You’ve talked about the album’s title, Andro, expressing this sort of male/female dichotomy that’s evident in the music.
I wrestled with the sequencing of the record, but then finally I was like, “You know what? Something’s not flowing about this. It’s not working.” So then I looked at it, and not by any choice or plan I realized I had an equal amount of male and female energy tracks. So I ended up separating them and kind of giving each their own side to play on. I speak like it’s some old-school album, but in my mind when I’m making a record, I’m trying to keep it as something that you can listen to from front to back.

So anyway, once I separated the two I was like, “That’s it!” Then a friend of mine suggested the name Andro and I was like, “Fuck, that perfectly describes what’s going on here.” Because there’s a male and a female side to the record, and they sort of dance harmoniously at the same time, even though they’re separate, you know?

It’s an interesting approach, especially in relation to Motley, where there’s not so much of a female perspective to be found in the music.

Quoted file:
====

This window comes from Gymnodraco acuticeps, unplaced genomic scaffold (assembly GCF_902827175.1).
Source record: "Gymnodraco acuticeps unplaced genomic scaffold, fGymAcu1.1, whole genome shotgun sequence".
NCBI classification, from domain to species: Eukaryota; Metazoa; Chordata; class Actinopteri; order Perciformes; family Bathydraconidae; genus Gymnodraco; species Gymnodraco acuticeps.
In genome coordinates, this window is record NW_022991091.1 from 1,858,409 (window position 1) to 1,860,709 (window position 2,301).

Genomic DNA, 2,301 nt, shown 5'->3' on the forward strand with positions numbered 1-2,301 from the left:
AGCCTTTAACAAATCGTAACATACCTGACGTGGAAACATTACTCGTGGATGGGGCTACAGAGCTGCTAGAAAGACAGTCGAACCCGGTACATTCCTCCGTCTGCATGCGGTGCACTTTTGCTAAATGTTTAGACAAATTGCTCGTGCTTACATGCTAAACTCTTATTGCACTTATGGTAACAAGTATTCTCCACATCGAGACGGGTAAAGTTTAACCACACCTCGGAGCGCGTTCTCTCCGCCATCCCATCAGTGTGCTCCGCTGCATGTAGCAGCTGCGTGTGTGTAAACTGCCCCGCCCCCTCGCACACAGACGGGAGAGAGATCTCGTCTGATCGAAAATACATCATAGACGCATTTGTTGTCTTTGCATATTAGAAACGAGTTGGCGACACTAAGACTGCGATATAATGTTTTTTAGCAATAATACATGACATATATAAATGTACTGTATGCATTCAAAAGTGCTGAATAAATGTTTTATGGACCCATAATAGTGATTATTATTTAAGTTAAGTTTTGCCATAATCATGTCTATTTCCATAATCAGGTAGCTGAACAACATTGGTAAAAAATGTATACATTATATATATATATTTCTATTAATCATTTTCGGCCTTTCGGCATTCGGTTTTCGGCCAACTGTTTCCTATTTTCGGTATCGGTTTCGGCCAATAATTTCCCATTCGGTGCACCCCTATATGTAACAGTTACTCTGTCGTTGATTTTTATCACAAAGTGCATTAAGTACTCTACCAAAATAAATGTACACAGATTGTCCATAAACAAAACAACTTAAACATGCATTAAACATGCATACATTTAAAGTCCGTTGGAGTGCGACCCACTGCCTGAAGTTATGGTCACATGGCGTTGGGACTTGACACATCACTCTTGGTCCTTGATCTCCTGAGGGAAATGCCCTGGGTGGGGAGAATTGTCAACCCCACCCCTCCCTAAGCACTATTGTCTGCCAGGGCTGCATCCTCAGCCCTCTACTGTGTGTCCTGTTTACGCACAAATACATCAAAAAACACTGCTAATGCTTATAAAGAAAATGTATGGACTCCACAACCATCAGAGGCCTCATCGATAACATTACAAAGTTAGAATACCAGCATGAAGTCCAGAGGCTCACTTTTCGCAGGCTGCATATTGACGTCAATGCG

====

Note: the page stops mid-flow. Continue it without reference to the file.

Yeah. Yeah. [Acts offended] What’re you tryin’ to say…

Well, maybe around the Theatre of Pain era you had the female look going a little bit…
[Laughs] Well, I mean, even though a lot of dudes won’t admit it, we all have a female side and a male side. And anyone that thinks we don’t is completely fucking confused.

What was the first electronic type of music that you ever got into?
Well, some of the early funk I listened to was electronic. It was drum machines and keyboards. So I was young, like probably 14 or 15, getting into funk music. But I think where I really lost my fucking mind was I was in London and I was at this club called the Ministry of Sound. Super popular, crazy club. I mean, there’s a warning sign at the door when you enter; it says, “You’re now entering sound pressure levels of 123dB,” or some crazy number. It is loud as fuck. It’s like, ‘boom boom boom’ and you’re going, “Oh my god, this is fucking insane!”

I remember at midnight this song came on — it was a song by Josh Wink called “Higher State of Consciousness.” And dude, I just…stopped. I was like, What the fuck am I hearing? I ran to the DJ booth and asked what it was because it literally sent me…there were sounds I hadn’t heard before. I was moved, bro. I swear to god, if it was on film, I may have flown around the room. And that got me into all these possibilities of these unknown sounds and sounds you can create with a computer that you can’t do on a guitar or a drum. It’s not possible. So anyway, that was kind of my awakening moment, hearing something my ears had never heard and just literally flipping out.